Earlier this morning (October 17), B.C.’s minister of education fired the entire Vancouver school board, an elected body that has butted heads with the province for months.
"What we have witnessed from the Vancouver school board is a misplaced focus on political tactics rather than responsible stewardship,” minister Mike Bernier said at a news conference.
Now the school board’s former chair, Mike Lombardi, has fired back with his own accusations of the province putting politics ahead of students’ educations.
“Education Minister Mike Bernier’s outrageous political decision to unilaterally fire the democratically elected Vancouver School Board is the wrong decision for kids, for parents, and for communities,” reads a statement Lombardi posted on Facebook.
“The people of Vancouver elected trustees to stand up for public education, not to do the provincial government’s dirty work of closing schools, cutting programs, and selling off public assets to address a budget shortfall of their own making. The Vancouver School Board is now being run out of Premier Christy Clark’s office.”
The release goes on to detail what it describes as the province’s failure to provide the Vancouver school board with adequate funding.
“After a decade of chronic underfunding by this provincial government, British Columbia now ranks second-to-last in education funding in Canada—after posting a BC budget surplus of nearly $2 billion,” it continues. “VSB trustees have successfully advocated for students, securing money for seismic upgrades to ensure kids’ safety, a reduction in the arbitrary 95% utilization rule, and increased consultation with parents and communities. Despite these accomplishments, British Columbia still funds more than $1,000 per student less than other provinces. The situation is untenable, and our kids’ education suffers—while this government plays politics.”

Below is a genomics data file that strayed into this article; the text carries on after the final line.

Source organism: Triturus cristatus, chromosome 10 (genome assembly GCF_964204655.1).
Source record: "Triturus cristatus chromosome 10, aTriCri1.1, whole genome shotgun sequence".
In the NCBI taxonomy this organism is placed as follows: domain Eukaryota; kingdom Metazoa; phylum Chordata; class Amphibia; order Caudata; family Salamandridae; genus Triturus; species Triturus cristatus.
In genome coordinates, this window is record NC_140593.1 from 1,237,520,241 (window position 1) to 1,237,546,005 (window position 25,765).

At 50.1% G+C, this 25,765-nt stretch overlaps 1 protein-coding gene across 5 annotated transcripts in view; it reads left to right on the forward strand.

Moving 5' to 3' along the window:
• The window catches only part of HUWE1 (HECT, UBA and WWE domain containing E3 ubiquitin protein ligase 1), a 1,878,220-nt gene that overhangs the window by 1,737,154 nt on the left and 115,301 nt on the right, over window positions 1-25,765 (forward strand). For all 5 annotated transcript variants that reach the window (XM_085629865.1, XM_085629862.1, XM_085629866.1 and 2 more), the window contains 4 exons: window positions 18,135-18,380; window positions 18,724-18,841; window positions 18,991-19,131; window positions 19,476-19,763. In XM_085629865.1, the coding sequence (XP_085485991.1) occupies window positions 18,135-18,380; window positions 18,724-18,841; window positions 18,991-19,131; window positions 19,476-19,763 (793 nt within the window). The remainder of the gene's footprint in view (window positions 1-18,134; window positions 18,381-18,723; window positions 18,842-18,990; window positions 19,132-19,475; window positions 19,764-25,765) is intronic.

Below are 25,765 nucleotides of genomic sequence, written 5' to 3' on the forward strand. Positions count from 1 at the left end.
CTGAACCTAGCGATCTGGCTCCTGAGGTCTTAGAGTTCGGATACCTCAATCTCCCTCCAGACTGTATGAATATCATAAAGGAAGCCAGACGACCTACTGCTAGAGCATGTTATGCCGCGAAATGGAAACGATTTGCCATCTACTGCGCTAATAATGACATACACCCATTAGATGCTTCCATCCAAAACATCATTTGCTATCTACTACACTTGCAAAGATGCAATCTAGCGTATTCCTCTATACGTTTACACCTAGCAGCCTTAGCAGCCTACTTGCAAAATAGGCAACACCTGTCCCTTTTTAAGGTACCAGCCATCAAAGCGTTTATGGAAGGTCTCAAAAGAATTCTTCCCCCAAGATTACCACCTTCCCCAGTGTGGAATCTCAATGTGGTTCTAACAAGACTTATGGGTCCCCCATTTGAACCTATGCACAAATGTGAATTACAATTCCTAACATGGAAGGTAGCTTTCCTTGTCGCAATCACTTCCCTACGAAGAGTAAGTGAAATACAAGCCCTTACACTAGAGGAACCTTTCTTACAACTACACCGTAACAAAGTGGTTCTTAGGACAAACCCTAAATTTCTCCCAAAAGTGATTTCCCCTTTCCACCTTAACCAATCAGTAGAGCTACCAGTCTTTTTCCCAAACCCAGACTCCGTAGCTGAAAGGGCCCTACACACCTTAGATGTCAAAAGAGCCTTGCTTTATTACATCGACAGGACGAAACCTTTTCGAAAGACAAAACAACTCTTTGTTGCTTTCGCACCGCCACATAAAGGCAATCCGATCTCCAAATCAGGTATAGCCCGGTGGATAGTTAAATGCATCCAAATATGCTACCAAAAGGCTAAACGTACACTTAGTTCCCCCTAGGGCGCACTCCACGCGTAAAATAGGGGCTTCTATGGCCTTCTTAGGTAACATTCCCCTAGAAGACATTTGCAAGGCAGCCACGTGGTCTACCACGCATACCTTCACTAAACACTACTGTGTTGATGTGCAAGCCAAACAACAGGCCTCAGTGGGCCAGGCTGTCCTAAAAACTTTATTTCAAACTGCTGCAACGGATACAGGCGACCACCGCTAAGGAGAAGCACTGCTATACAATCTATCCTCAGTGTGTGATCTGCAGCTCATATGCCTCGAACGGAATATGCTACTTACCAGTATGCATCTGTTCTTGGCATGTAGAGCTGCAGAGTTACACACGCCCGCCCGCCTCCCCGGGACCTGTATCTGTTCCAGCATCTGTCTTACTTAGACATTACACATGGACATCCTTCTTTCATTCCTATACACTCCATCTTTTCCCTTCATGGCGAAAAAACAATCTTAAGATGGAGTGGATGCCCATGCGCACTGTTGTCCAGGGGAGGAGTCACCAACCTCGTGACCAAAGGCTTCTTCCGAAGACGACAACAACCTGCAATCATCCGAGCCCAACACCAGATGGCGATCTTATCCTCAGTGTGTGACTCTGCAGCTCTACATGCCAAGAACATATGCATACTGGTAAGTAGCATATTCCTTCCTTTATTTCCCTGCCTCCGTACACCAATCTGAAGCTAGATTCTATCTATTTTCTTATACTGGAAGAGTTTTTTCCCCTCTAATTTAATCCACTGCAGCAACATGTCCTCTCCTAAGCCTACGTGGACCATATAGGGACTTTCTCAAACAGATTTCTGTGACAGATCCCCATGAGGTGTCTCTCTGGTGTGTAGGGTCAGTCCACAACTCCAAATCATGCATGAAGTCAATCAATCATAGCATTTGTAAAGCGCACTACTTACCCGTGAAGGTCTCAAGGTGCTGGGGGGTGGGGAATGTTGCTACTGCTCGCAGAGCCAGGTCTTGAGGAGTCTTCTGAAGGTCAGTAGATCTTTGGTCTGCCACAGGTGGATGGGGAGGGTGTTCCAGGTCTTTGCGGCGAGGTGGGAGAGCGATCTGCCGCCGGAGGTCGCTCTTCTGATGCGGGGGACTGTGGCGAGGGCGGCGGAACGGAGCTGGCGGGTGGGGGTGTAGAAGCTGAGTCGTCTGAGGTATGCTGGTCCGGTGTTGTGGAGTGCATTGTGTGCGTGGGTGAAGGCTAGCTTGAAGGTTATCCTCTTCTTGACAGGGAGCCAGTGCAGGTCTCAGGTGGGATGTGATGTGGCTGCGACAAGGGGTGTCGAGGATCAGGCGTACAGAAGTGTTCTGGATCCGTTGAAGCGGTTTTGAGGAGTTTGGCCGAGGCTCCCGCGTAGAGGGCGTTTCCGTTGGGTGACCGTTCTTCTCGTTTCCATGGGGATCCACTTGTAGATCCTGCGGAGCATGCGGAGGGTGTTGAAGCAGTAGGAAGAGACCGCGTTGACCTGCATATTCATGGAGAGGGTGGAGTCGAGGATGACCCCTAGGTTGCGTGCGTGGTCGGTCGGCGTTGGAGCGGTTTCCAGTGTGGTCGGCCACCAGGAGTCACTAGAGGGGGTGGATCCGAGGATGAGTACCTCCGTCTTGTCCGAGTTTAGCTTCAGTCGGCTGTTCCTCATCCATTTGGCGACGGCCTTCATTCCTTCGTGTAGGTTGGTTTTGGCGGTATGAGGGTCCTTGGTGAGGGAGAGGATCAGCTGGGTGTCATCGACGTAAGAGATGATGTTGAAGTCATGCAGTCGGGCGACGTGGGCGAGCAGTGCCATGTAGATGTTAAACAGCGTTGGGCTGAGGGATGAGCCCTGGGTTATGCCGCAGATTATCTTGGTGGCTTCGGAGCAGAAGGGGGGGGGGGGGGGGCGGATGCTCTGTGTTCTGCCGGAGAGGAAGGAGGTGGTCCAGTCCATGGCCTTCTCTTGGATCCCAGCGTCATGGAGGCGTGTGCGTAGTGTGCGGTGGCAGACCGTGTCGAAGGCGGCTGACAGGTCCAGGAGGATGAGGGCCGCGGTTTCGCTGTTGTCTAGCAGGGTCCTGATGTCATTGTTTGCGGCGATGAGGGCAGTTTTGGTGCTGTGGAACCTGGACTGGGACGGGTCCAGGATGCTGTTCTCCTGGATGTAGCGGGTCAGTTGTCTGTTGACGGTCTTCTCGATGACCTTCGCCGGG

At the provincial government’s morning news conference, Bernier emphasized that the school board had failed to pass a budget by deadline of June 30.
“This step has been taken despite the possibility that the board may now be willing to pass a balanced budget,” he said. “It is impossible to have any confidence that a potential last-minute change of position on the district budget signals a fundamental change in the attitude which has so far led the board to refuse to follow the law.”
Before board members were fired by the province, they had scheduled a meeting for this evening (October 17), when it was expected they would pass a budget for this year.
Bernier also said he was "deeply concerned" about a special advisor's report on the board's financial and governance practices. That document was supposed to be released to the public but its publication has been delayed pending a review of a privacy complaint filed by Patti Bacchus, a former board chair and one of the fired school trustees.
In the meantime, the province has appointed Dianne Turner, a former Delta School District superintendent and presently the provincial chief educator, to fulfill the duties of the Vancouver school board on an interim basis.
Lombardi and other former trustees have scheduled a news conference for 1:30 p.m.